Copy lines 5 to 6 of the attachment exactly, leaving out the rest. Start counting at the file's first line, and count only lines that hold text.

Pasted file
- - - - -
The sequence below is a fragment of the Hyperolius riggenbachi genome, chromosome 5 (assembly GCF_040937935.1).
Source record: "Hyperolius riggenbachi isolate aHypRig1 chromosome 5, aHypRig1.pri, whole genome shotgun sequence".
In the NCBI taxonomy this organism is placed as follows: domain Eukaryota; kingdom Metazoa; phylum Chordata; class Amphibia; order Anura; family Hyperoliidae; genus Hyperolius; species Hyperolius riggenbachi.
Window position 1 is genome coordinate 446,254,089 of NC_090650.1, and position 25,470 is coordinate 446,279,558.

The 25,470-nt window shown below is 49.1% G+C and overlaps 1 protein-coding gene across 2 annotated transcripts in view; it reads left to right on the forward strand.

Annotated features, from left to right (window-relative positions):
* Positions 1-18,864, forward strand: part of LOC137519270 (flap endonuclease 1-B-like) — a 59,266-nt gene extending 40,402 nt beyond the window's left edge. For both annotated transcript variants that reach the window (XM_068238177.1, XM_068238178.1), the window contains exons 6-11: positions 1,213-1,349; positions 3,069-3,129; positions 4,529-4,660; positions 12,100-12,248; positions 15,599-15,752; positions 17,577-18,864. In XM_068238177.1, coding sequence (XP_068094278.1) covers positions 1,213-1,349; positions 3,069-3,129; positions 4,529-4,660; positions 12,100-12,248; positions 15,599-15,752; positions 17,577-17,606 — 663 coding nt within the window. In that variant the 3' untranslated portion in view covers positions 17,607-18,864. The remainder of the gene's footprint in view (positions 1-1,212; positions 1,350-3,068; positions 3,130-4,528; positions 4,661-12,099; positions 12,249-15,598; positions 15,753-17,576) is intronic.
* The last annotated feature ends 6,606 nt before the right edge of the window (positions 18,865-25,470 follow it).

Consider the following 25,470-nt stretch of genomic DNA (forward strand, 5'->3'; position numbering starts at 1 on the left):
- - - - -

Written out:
The 25,470-nt window shown below is 49.1% G+C and overlaps 1 protein-coding gene across 2 annotated transcripts in view; it reads left to right on the forward strand.

Annotated features, from left to right (window-relative positions):